The film more than compensates with other pleasures. There's an antic, Monty Pythonish feeling to the "Moses Supposes' number, while there are surprisingly deep wells of emotion in both the "You Were Meant for Me" serenade in front of a huge cyclorama (again puncturing the illusion of the cinema), and again when the film shows us the hurt Kathy Selden feels at the end of the film before Don Lockwood redeems it. And the title song, too. It's one of the best evocations of infatuation, of the blooming of new love, that I've ever seen in a movie, and it presents it without schmaltz or embarrassing bathos or poesy. It's actually funny. Mostly, it's exhilarating and that seems just right.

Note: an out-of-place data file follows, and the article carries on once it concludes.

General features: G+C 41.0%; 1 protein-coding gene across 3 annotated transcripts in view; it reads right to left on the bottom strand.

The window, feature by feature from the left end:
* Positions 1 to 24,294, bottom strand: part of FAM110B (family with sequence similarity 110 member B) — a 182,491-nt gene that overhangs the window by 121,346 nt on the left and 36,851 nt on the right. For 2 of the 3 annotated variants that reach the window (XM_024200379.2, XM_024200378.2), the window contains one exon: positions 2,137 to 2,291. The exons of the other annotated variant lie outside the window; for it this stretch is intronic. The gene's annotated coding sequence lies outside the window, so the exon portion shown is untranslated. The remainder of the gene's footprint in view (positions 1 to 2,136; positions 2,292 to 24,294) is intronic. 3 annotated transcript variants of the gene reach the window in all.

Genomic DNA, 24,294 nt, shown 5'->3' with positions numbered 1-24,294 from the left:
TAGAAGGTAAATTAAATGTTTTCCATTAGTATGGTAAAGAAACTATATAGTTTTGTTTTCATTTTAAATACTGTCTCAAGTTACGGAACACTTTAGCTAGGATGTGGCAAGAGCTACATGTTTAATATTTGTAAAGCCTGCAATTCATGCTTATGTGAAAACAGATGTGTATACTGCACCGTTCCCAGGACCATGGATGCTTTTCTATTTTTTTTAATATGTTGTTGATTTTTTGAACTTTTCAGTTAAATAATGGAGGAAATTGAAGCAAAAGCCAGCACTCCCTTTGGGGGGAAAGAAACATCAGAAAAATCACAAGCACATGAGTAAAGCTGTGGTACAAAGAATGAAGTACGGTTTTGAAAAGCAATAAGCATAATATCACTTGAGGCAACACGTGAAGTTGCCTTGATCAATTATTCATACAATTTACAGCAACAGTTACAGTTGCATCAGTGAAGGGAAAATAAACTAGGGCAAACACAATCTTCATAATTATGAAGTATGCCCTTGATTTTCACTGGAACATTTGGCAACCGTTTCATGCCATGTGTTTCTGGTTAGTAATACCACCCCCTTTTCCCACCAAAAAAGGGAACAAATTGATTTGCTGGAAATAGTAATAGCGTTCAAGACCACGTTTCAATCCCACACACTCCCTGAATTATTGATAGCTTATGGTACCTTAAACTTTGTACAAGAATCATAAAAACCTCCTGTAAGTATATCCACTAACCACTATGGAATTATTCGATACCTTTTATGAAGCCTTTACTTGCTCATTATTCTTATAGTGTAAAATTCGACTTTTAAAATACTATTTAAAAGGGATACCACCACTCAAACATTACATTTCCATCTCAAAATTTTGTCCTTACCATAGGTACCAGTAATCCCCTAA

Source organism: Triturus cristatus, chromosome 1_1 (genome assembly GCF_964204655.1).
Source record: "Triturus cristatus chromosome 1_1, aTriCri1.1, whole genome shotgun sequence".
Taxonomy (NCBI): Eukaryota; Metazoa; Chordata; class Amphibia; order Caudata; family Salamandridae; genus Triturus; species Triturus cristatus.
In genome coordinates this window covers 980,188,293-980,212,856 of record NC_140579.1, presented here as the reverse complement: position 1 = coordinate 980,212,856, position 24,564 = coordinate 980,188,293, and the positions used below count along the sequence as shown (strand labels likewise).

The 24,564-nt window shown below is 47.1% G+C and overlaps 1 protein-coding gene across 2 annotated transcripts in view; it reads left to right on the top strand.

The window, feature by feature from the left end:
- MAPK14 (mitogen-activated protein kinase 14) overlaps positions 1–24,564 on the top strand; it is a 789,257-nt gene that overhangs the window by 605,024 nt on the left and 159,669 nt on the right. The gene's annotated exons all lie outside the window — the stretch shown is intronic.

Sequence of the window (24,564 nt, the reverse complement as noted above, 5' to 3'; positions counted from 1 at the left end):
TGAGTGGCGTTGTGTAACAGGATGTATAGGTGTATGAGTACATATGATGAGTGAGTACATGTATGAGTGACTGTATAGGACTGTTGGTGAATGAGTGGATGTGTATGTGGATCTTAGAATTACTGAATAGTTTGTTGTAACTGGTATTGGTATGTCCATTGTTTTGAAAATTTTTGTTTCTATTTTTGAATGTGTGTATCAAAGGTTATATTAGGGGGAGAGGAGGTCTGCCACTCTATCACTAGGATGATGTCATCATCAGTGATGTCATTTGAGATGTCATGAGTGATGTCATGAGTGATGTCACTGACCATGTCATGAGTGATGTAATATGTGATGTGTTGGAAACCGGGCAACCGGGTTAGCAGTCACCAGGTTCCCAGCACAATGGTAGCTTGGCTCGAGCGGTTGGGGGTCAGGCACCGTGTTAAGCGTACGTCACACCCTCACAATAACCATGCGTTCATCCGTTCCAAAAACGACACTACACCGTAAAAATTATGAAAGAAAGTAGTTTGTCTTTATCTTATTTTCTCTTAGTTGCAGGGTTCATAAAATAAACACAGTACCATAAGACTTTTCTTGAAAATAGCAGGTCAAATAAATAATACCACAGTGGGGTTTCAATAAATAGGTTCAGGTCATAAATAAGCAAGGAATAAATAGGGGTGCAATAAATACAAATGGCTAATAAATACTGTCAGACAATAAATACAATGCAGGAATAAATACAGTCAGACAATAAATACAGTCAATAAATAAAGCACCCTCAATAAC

So what is it about all of this that makes me not just happy, but giddy every time I watch Singin' in the Rain? As I've said, I don't know, but I've had a LOT of emotional reactions to the movie. I've laughed myself silly watching it, I've been wracked by sobs after the end, and during almost every viewing, my heart has risen a little in my chest such that I could feel it beating just below my collarbone. In some regards, I can't convey what it is that makes me love this movie so much because how does one describe color to a blind man? I'm comforted that others love the movie as much as I do, but their experience of it is theirs and mine is mine, and that's something to treasure.